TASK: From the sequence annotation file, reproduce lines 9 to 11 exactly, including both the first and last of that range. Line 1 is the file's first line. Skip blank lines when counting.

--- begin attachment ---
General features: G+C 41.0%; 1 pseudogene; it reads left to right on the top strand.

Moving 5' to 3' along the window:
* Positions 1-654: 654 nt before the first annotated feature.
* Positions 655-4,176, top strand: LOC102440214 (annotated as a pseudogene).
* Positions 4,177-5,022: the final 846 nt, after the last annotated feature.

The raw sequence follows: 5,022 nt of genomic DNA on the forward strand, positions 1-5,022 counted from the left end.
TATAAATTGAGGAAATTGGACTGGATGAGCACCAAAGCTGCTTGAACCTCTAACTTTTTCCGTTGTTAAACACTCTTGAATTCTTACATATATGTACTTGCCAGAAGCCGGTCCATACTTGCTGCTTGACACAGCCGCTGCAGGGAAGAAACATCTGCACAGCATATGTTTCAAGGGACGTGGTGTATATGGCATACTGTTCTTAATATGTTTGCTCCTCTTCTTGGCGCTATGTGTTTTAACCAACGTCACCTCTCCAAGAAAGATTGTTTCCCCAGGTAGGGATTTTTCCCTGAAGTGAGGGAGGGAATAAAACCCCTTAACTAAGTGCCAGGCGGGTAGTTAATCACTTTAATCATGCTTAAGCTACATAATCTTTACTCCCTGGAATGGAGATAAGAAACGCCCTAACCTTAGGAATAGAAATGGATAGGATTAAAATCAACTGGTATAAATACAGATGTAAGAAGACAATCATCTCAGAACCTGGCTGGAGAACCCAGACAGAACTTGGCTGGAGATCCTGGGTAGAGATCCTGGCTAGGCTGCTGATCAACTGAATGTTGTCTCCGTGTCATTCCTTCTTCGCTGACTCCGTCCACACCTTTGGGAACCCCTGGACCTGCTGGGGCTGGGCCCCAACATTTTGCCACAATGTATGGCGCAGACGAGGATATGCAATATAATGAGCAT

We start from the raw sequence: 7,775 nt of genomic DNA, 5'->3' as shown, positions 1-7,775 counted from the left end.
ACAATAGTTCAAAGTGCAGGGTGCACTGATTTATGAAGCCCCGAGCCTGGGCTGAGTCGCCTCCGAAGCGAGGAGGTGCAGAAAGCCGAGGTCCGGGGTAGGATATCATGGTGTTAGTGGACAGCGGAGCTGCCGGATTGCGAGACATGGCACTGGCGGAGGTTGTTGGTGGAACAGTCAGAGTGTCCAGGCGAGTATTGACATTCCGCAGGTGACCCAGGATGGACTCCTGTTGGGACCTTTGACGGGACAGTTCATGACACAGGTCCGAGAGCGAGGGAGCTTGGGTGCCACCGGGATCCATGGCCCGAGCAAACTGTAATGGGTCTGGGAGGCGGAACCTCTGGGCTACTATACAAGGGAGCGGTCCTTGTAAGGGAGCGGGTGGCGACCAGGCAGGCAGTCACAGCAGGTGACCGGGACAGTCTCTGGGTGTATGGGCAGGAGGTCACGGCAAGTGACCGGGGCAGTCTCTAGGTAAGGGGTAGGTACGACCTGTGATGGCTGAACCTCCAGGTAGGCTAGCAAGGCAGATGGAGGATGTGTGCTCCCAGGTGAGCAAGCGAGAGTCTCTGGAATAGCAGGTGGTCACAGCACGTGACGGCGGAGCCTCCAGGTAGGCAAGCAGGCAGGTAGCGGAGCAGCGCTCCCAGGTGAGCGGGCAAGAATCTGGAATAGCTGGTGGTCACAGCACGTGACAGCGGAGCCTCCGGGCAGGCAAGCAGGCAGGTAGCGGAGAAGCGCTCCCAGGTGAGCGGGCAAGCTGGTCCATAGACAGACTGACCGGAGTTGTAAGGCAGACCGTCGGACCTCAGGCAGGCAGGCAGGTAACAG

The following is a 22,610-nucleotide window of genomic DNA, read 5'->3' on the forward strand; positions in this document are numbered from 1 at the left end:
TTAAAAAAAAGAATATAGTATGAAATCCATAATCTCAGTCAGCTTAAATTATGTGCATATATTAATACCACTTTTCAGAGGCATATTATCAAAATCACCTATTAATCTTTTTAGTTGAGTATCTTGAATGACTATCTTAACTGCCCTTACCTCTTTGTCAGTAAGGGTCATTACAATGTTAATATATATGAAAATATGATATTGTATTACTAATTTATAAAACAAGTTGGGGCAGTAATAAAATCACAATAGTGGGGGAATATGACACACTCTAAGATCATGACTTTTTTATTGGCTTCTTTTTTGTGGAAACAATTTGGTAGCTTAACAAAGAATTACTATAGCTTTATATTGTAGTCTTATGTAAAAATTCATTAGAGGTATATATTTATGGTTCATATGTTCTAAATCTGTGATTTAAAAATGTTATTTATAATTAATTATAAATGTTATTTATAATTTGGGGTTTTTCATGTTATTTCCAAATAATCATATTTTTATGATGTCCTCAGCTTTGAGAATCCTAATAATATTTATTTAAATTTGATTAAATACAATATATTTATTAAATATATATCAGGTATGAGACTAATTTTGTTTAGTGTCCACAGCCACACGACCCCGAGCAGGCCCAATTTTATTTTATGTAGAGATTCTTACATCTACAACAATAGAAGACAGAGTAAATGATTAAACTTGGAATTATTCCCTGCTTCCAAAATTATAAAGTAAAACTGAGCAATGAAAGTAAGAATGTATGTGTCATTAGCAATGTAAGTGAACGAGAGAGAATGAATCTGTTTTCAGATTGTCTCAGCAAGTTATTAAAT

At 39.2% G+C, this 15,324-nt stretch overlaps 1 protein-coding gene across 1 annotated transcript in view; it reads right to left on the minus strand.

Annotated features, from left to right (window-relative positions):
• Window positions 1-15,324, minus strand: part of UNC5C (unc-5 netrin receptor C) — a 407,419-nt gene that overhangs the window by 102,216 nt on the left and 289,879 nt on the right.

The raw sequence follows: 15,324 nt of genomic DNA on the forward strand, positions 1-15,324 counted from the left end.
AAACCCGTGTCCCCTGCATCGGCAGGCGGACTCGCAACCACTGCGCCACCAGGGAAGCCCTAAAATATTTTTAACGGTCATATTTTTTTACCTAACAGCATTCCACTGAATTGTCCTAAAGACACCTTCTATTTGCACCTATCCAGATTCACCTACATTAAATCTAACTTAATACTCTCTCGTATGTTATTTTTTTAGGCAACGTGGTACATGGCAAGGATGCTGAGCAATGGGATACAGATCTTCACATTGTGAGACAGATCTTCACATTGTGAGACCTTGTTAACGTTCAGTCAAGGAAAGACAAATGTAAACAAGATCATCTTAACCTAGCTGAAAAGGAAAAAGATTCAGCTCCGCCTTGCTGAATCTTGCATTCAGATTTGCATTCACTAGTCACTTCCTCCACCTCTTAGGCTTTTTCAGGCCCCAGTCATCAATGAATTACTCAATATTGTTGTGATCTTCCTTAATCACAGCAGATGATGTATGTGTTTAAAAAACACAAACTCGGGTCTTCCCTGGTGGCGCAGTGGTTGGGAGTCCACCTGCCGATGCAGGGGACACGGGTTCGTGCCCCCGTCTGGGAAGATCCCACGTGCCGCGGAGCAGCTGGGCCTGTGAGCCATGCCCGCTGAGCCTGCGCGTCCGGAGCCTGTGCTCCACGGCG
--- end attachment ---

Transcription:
ACAATAGTTCAAAGTGCAGGGTGCACTGATTTATGAAGCCCCGAGCCTGGGCTGAGTCGCCTCCGAAGCGAGGAGGTGCAGAAAGCCGAGGTCCGGGGTAGGATATCATGGTGTTAGTGGACAGCGGAGCTGCCGGATTGCGAGACATGGCACTGGCGGAGGTTGTTGGTGGAACAGTCAGAGTGTCCAGGCGAGTATTGACATTCCGCAGGTGACCCAGGATGGACTCCTGTTGGGACCTTTGACGGGACAGTTCATGACACAGGTCCGAGAGCGAGGGAGCTTGGGTGCCACCGGGATCCATGGCCCGAGCAAACTGTAATGGGTCTGGGAGGCGGAACCTCTGGGCTACTATACAAGGGAGCGGTCCTTGTAAGGGAGCGGGTGGCGACCAGGCAGGCAGTCACAGCAGGTGACCGGGACAGTCTCTGGGTGTATGGGCAGGAGGTCACGGCAAGTGACCGGGGCAGTCTCTAGGTAAGGGGTAGGTACGACCTGTGATGGCTGAACCTCCAGGTAGGCTAGCAAGGCAGATGGAGGATGTGTGCTCCCAGGTGAGCAAGCGAGAGTCTCTGGAATAGCAGGTGGTCACAGCACGTGACGGCGGAGCCTCCAGGTAGGCAAGCAGGCAGGTAGCGGAGCAGCGCTCCCAGGTGAGCGGGCAAGAATCTGGAATAGCTGGTGGTCACAGCACGTGACAGCGGAGCCTCCGGGCAGGCAAGCAGGCAGGTAGCGGAGAAGCGCTCCCAGGTGAGCGGGCAAGCTGGTCCATAGACAGACTGACCGGAGTTGTAAGGCAGACCGTCGGACCTCAGGCAGGCAGGCAGGTAACAG

The following is a 22,610-nucleotide window of genomic DNA, read 5'->3' on the forward strand; positions in this document are numbered from 1 at the left end:
TTAAAAAAAAGAATATAGTATGAAATCCATAATCTCAGTCAGCTTAAATTATGTGCATATATTAATACCACTTTTCAGAGGCATATTATCAAAATCACCTATTAATCTTTTTAGTTGAGTATCTTGAATGACTATCTTAACTGCCCTTACCTCTTTGTCAGTAAGGGTCATTACAATGTTAATATATATGAAAATATGATATTGTATTACTAATTTATAAAACAAGTTGGGGCAGTAATAAAATCACAATAGTGGGGGAATATGACACACTCTAAGATCATGACTTTTTTATTGGCTTCTTTTTTGTGGAAACAATTTGGTAGCTTAACAAAGAATTACTATAGCTTTATATTGTAGTCTTATGTAAAAATTCATTAGAGGTATATATTTATGGTTCATATGTTCTAAATCTGTGATTTAAAAATGTTATTTATAATTAATTATAAATGTTATTTATAATTTGGGGTTTTTCATGTTATTTCCAAATAATCATATTTTTATGATGTCCTCAGCTTTGAGAATCCTAATAATATTTATTTAAATTTGATTAAATACAATATATTTATTAAATATATATCAGGTATGAGACTAATTTTGTTTAGTGTCCACAGCCACACGACCCCGAGCAGGCCCAATTTTATTTTATGTAGAGATTCTTACATCTACAACAATAGAAGACAGAGTAAATGATTAAACTTGGAATTATTCCCTGCTTCCAAAATTATAAAGTAAAACTGAGCAATGAAAGTAAGAATGTATGTGTCATTAGCAATGTAAGTGAACGAGAGAGAATGAATCTGTTTTCAGATTGTCTCAGCAAGTTATTAAAT